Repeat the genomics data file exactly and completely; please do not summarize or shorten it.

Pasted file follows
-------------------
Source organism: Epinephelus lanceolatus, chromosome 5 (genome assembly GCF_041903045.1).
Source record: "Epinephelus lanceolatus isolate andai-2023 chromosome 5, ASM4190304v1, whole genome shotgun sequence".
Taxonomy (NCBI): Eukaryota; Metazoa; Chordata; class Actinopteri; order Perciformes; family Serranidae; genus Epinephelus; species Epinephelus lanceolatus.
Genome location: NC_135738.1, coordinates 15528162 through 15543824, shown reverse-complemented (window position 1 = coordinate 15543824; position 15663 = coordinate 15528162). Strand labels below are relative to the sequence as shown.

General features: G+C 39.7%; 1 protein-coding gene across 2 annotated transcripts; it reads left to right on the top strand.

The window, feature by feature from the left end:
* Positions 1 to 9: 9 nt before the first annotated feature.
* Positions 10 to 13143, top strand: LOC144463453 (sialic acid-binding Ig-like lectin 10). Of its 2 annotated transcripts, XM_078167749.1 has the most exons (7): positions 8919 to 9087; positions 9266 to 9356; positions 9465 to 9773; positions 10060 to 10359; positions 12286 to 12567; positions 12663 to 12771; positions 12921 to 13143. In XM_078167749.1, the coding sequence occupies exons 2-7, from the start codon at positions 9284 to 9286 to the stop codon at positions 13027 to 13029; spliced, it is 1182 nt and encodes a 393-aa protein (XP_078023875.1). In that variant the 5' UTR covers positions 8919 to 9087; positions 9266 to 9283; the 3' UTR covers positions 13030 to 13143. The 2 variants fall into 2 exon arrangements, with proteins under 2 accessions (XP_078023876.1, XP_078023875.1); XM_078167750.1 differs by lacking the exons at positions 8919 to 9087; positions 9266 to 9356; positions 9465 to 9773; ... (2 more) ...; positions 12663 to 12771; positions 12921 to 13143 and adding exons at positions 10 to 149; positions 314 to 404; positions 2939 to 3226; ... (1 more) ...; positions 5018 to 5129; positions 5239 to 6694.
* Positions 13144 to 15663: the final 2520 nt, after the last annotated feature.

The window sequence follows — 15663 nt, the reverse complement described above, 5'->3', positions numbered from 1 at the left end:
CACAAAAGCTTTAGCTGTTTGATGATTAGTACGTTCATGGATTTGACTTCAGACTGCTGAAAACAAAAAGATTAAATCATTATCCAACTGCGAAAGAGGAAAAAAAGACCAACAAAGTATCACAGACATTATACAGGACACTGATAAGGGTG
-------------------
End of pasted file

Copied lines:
Source organism: Epinephelus lanceolatus, chromosome 5 (genome assembly GCF_041903045.1).
Source record: "Epinephelus lanceolatus isolate andai-2023 chromosome 5, ASM4190304v1, whole genome shotgun sequence".
Taxonomy (NCBI): Eukaryota; Metazoa; Chordata; class Actinopteri; order Perciformes; family Serranidae; genus Epinephelus; species Epinephelus lanceolatus.
Genome location: NC_135738.1, coordinates 15528162 through 15543824, shown reverse-complemented (window position 1 = coordinate 15543824; position 15663 = coordinate 15528162). Strand labels below are relative to the sequence as shown.

General features: G+C 39.7%; 1 protein-coding gene across 2 annotated transcripts; it reads left to right on the top strand.

The window, feature by feature from the left end:
* Positions 1 to 9: 9 nt before the first annotated feature.
* Positions 10 to 13143, top strand: LOC144463453 (sialic acid-binding Ig-like lectin 10). Of its 2 annotated transcripts, XM_078167749.1 has the most exons (7): positions 8919 to 9087; positions 9266 to 9356; positions 9465 to 9773; positions 10060 to 10359; positions 12286 to 12567; positions 12663 to 12771; positions 12921 to 13143. In XM_078167749.1, the coding sequence occupies exons 2-7, from the start codon at positions 9284 to 9286 to the stop codon at positions 13027 to 13029; spliced, it is 1182 nt and encodes a 393-aa protein (XP_078023875.1). In that variant the 5' UTR covers positions 8919 to 9087; positions 9266 to 9283; the 3' UTR covers positions 13030 to 13143. The 2 variants fall into 2 exon arrangements, with proteins under 2 accessions (XP_078023876.1, XP_078023875.1); XM_078167750.1 differs by lacking the exons at positions 8919 to 9087; positions 9266 to 9356; positions 9465 to 9773; ... (2 more) ...; positions 12663 to 12771; positions 12921 to 13143 and adding exons at positions 10 to 149; positions 314 to 404; positions 2939 to 3226; ... (1 more) ...; positions 5018 to 5129; positions 5239 to 6694.
* Positions 13144 to 15663: the final 2520 nt, after the last annotated feature.

The window sequence follows — 15663 nt, the reverse complement described above, 5'->3', positions numbered from 1 at the left end:
CACAAAAGCTTTAGCTGTTTGATGATTAGTACGTTCATGGATTTGACTTCAGACTGCTGAAAACAAAAAGATTAAATCATTATCCAACTGCGAAAGAGGAAAAAAAGACCAACAAAGTATCACAGACATTATACAGGACACTGATAAGGGTG